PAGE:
MyRide.com mentions that on twisty mountain roads, the BMW X5 does not handle in the way a large crossover usually does: "The 5 series underpinnings haven't been outweighed by a taller cabin and cargo space. Indeed, the X5 has both the power and the handling to make you think sport, not utility." Edmunds declares the X5 one of the "best-handling midsize luxury SUVs you can buy." According to Car and Driver, this 2009 BMW has "responsive steering, powerful engines, and a taut chassis," which give the X5 that athletic feel missing in most sport utility vehicles. Cars.com agrees, saying that the X5 "always feels stable and under control," with Car and Driver praising the "natural-feeling steering."
2009 BMW X5
Comfort & Quality
There's little comfort in the third row of the 2009 BMW X5, but its interior is attractive and richly appointed.
The quality of the materials and roomy seating of the 2009 BMW X5 make for a richly appointed, spacious SUV.
Car and Driver calls the interior "comfortable and spacious" but notes "third-row space is tight." MyRide.com concurs, appreciating the "front/second row comfort," but not really feeling the "third row comfort" that the BMW X5 has to offer. Edmunds states that the "optional folding third row is best suited for children and gymnastically inclined members of the Lollipop Guild."
Each rear door has a storage bin, giving this 2009 BMW plenty of places for stowing, as to not impede on the cabin space in use. Cars.com says, "the cargo floor boasts nearly four extra inches of length compared to its predecessor." MyRide.com notes the storage bins in both front doors and a "clever clam shell glove box" that allows an individual to place more than just the owner's manual inside. The center console is deep, with pockets on the back of each front seat to store maps and other items the rear passengers may need.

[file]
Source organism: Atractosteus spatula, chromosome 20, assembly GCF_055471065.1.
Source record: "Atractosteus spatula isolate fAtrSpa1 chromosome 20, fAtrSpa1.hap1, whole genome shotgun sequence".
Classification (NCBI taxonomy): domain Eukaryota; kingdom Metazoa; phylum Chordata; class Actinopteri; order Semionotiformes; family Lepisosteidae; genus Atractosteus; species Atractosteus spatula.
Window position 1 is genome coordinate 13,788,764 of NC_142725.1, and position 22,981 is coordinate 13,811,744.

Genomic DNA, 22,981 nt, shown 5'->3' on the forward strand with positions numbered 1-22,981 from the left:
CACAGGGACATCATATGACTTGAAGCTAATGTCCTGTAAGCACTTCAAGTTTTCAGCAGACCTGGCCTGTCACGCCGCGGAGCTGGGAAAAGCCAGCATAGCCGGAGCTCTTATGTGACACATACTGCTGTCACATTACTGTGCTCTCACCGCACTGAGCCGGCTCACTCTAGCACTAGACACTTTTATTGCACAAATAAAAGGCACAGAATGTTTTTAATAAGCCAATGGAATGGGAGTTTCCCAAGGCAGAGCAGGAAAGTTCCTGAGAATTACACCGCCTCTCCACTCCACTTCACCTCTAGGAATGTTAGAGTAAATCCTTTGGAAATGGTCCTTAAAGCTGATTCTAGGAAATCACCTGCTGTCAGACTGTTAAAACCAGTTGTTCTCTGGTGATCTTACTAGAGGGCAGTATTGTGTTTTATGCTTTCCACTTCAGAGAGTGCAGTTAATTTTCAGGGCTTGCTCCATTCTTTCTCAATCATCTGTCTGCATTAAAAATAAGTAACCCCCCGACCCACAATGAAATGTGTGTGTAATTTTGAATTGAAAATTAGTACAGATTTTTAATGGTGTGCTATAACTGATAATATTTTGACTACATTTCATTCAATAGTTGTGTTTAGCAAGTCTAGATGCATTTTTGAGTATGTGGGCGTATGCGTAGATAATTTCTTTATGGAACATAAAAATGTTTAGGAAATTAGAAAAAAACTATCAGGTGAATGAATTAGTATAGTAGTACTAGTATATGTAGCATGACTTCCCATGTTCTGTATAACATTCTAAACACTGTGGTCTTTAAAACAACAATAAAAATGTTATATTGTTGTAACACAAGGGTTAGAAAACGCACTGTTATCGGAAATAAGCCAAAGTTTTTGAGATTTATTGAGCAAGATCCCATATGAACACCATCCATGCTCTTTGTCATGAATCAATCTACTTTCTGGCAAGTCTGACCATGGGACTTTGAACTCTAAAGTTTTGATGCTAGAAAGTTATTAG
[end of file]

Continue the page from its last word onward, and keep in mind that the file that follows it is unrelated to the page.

The only complaint about the interior of the BMW X5 is the "flimsy plastic" used in the panels covering the opening of the ski bag and the tailgate's hinged panel. The plastic handle of the cargo area's locking bin is also considered flimsy. Edmunds believes the interior is one of the "most elegant" built by BMW. MyRide.com notes that the BMW X5's "plastics...have nice grain surfaces or are finished to look like aluminum."
ConsumerGuide reports "some engine noise and coarse-surface tire thrum, but otherwise, the 2009 BMW X5 is pleasantly quiet." MyRide.com says, "Large mirrors do come with a drawback: wind noise." They note "some road noise," but it is no more than what they would expect from tires that can work well no matter the season.
2009 BMW X5
The 2009 BMW X5 scores well in crash tests and offers a plethora of standard and optional safety features.
The 2009 BMW X5 earns the Insurance Institute for Highway Safety's (IIHS) Top Safety Pick award and scores high in federal crash tests, earning mostly five-star ratings, save for a four-star side-passenger impact rating and a four-star rollover rating.
Kelley Blue Book reports that "Hill Descent Control, trailer stabilization, rollover protection system and two-stage front, front seat-mounted side and front and rear head-curtain airbags" are standard. Cars.com adds that the adaptive brake lights "illuminate over a wider area under heavy braking." In discussing optional safety features, Edmunds mentions the front and rear parking sensors to avoid minor fender benders, while MyRide.com lists the "anti-roll stability system and run-flat tires as part of a Sport Package." Edmunds notes that the BMW X5 "comes standard with antilock brakes, traction control, stability control, brake drying and standby"; this last feature is described by Cars.com as keeping "the discs clean during inclement weather."